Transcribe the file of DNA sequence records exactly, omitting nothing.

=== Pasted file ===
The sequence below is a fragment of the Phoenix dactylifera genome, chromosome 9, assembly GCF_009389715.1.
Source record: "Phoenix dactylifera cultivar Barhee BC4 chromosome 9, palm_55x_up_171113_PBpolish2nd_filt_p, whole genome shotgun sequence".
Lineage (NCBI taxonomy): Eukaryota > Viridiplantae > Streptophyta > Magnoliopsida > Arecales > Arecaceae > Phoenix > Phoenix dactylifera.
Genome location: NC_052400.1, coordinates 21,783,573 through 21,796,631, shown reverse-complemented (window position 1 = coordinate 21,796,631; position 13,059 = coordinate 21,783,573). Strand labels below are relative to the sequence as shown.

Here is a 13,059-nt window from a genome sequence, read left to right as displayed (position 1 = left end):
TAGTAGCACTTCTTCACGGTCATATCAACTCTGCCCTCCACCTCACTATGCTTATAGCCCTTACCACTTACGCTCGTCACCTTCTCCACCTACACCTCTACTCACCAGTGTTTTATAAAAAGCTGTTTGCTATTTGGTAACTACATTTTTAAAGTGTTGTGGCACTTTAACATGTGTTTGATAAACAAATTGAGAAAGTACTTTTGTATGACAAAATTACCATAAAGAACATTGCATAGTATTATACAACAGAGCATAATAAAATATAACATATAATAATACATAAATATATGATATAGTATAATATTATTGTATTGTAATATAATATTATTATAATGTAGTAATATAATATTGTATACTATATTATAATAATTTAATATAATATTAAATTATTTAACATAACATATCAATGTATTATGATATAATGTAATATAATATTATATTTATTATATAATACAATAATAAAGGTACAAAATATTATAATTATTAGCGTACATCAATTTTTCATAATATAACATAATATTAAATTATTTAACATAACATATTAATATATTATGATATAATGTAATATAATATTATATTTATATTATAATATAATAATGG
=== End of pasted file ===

The sequence below is a fragment of the Phoenix dactylifera genome, chromosome 9, assembly GCF_009389715.1.
Source record: "Phoenix dactylifera cultivar Barhee BC4 chromosome 9, palm_55x_up_171113_PBpolish2nd_filt_p, whole genome shotgun sequence".
Lineage (NCBI taxonomy): Eukaryota > Viridiplantae > Streptophyta > Magnoliopsida > Arecales > Arecaceae > Phoenix > Phoenix dactylifera.
Genome location: NC_052400.1, coordinates 21,783,573 through 21,796,631, shown reverse-complemented (window position 1 = coordinate 21,796,631; position 13,059 = coordinate 21,783,573). Strand labels below are relative to the sequence as shown.

Here is a 13,059-nt window from a genome sequence, read left to right as displayed (position 1 = left end):
TAGTAGCACTTCTTCACGGTCATATCAACTCTGCCCTCCACCTCACTATGCTTATAGCCCTTACCACTTACGCTCGTCACCTTCTCCACCTACACCTCTACTCACCAGTGTTTTATAAAAAGCTGTTTGCTATTTGGTAACTACATTTTTAAAGTGTTGTGGCACTTTAACATGTGTTTGATAAACAAATTGAGAAAGTACTTTTGTATGACAAAATTACCATAAAGAACATTGCATAGTATTATACAACAGAGCATAATAAAATATAACATATAATAATACATAAATATATGATATAGTATAATATTATTGTATTGTAATATAATATTATTATAATGTAGTAATATAATATTGTATACTATATTATAATAATTTAATATAATATTAAATTATTTAACATAACATATCAATGTATTATGATATAATGTAATATAATATTATATTTATTATATAATACAATAATAAAGGTACAAAATATTATAATTATTAGCGTACATCAATTTTTCATAATATAACATAATATTAAATTATTTAACATAACATATTAATATATTATGATATAATGTAATATAATATTATATTTATATTATAATATAATAATGG